Questions of cash: Dispute over unwanted laptop appears to be at an impasse


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Q. I ordered online a Dell laptop, which was to be delivered within ten days. Two weeks later Dell rang me to say it could no longer supply that model and offered an alternative. In the same telephone conversation I cancelled the order and said I would consider the alternative once I had received details and a refund of the cancelled transaction. This was agreed and I received an email from Dell confirming that the refund was being processed and asking me to look out for the credit to my account.

But Dell shipped the original model, later claiming the order had not been cancelled. I provided AmEx with a copy of the written confirmation from Dell, yet AmEx has refused to remove the item from my statement. I complained to the Financial Ombudsman, which confirmed that the distance selling regulations were relevant. But the FOS misread the relevant provision by counting the cooling-off period from the date the order was placed, rather than the date of delivery. AmEx is now taking me to court for payment. If, as I contend, the order was  cancelled before shipment, then the goods were unsolicited.  HN, London.

A. We have tried, unsuccessfully, for several months to resolve this dispute. There are two central problems. One is that Dell refused to credit you with the cost of the laptop until it was returned, while you refused to return it until you were credited with the cost. This has caused the matter to drag on for two years. The second issue is whether Dell made a deliberate decision to deliver an item that you had cancelled, or whether it simply made a mistake. We are willing to accept Dell's assurance that this was cock-up, not conspiracy. Dell tells us that it is still content to credit you with the purchase cost, but only after the goods are returned. This seems reasonable to us.

AmEx is willing to write-off the interest charged on the item, which is in excess of £1,000, on condition that you repay the rest of the outstanding balance on your account. Your current debt with AmEx is over £13,000, so the dispute over payment for the laptop is just a small part of your overall financial circumstances. AmEx is willing to accept payment of £10,000 to clear your debt, but this is conditional on you accepting the proposal for resolving the dispute regarding the laptop. If you cannot afford to pay the £10,000 in a lump sum, AmEx will accept staged payments. AmEx says that it believes that as you originally ordered the goods and then cancelled, the law regarding unsolicited goods is not relevant and does not apply.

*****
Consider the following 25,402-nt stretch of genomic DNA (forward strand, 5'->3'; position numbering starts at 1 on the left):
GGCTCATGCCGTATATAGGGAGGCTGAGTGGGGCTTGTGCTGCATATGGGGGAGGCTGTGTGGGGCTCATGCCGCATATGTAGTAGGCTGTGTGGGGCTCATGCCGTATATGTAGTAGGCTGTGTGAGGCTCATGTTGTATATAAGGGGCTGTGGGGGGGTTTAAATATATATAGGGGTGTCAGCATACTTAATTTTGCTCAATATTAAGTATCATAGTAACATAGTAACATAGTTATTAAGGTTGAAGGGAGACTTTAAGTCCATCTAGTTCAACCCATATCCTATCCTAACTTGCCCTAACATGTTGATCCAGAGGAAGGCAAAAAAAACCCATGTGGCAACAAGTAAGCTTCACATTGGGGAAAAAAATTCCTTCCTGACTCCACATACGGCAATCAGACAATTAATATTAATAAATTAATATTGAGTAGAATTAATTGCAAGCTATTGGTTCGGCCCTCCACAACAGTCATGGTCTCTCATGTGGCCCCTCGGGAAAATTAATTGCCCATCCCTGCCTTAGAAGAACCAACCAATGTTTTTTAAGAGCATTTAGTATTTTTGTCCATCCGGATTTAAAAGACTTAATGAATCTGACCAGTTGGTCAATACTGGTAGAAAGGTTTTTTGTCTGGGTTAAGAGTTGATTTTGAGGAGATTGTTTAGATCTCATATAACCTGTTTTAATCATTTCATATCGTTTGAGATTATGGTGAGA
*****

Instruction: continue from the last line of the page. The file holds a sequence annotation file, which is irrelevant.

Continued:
Q. I retired last year as a university lecturer. My employer took six months to process my retirement documentation. Now I cannot get through to the Teachers' Pension Scheme. I attempted to contact them by email, through their website and by post without response.  BD, London.

A. We also had no reply from the TPS by email.  We then contacted the Department for Education, which agreed to investigate - but failed to come back to us. We made more enquiries and established that the service was outsourced to Capita. After we contacted Capita, it investigated your problems and contacted you to assist you in accessing your records online.  We understand you are now in receipt of your pension.

Q. I am about to reach age 60 and I went on the Teachers' Pension Scheme website to apply for my pension. It was frustrating experience. The site failed repeatedly. I contacted it via the 'contact us' function on its website and later had a response saying an email was waiting for me - but none was there.  ML, Thailand.

A. Capita told us the TPS has tried but has been unable to contact you. It left a message for you on how to contact them. Your pension is due to begin this month, but there is a period of missing service information that needs to be supplied by a former employer.

* In Questions of Cash on 19 July we published a letter from a reader whose vehicle was hit by a van belonging to Norland Managed Services. In its response, the company stated if insurers determined that its driver was at fault "as a gesture of goodwill Norland will pay the £100 excess" to be imposed on our reader by his insurer. We have been contacted by Alan Samuel, a senior solicitor at Slater & Gordon, who asks us to make clear that the party found responsible for an accident is legally required to cover any losses incurred.

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